Quote- Show me the money! – Jerry Maguire
For years, entrepreneurs have known that you need time, people and money to make a business successful… and getting enough of each is always a challenge. It is impossible to control time and the right person may be difficult to find, but one should be able to find financing – at least most of the time. Putting aside the recent financial crisis (when good deals still got done) let’s look at some of the factors that can increase your chances of having a financing source show you the money.
Start with timing. An old client of mine used to say you should borrow money when you don’t need it. The concept here was not an exercise in futility but the belief that the time to establish a relationship with a banker or finance source is not when you are running around with the fear you will run out of money. Making your case is much more effective when not burdened with that sword of Damocles. As we say at Withum, it “Puts you in a position of strength.” This would be ideal but as we know, we can’t always control timing.
Next, you have to understand why you need a loan and how much you need. Loans for expansion of your business, like increased accounts receivable and inventory, play well with banks and financing sources. Borrowings where cash goes outside the business with no assets in return, like repaying another loan or redeeming a shareholder, are much more difficult. In fact, in cases like this, you may have to seek more permanent type financing. The size and loan purpose will start to dictate where you should look for financing.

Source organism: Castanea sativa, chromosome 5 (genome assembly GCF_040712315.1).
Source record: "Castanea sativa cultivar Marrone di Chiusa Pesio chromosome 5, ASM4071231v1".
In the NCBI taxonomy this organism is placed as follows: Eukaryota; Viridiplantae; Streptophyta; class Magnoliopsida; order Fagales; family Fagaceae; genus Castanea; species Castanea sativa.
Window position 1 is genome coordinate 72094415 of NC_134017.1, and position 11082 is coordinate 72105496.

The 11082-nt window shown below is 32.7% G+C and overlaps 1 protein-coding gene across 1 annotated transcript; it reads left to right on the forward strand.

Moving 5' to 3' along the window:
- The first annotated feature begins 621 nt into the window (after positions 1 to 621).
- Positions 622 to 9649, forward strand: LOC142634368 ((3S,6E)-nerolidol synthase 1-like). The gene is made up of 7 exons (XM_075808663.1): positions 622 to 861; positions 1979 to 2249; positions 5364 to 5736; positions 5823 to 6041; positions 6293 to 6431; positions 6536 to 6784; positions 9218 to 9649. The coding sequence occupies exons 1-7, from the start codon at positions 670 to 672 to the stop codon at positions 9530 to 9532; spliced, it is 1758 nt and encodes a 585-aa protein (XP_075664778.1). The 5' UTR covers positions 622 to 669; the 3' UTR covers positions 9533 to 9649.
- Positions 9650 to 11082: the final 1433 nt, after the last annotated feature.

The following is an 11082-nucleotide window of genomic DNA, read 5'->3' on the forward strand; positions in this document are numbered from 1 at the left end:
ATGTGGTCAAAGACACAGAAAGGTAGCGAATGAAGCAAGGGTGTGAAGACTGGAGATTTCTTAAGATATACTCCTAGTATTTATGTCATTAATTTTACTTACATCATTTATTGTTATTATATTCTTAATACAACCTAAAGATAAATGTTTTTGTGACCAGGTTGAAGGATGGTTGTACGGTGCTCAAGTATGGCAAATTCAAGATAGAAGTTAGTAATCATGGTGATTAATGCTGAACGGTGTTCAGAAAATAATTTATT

Given the loan’s purpose, an important step is to match the lending source with your type of business. A solid performing business can seek a cash-flow loan which might contain some minor covenants while a lesser performing company may need to rely more on its collateral and seek an asset based loan. Understanding the type of lending a financing source likes is also important. There are even banks that specialize in dealing with technology companies. Leases and factoring should also be considered in the right circumstances. (There will be a future blog to shed more light here.) A good professional advisor can provide some additional guidance here.
Having a solid business plan helps – especially if you are talking to a new lender. It helps relay your story and allows your source to more quickly assess your business. Put forth your best and don’t forget to address the obvious issues (like a significant decrease in sales the prior year.) Note: if you click the tab Entrepreneur PowerPlaybook on this blog, then the Rookies, then StartUp Package, you can find recommended Business Plan Components.
Basic projections, which show payback of your borrowing and which are consistent with your financing source, are the next step. You can’t ask for a cash-flow loan that your cash-flow won’t cover or an asset based loan where your collateral does not support your requested loan balance.
Like everything else, with a little planning and knowledge you will increase your chances of success with your financing sources. Good luck!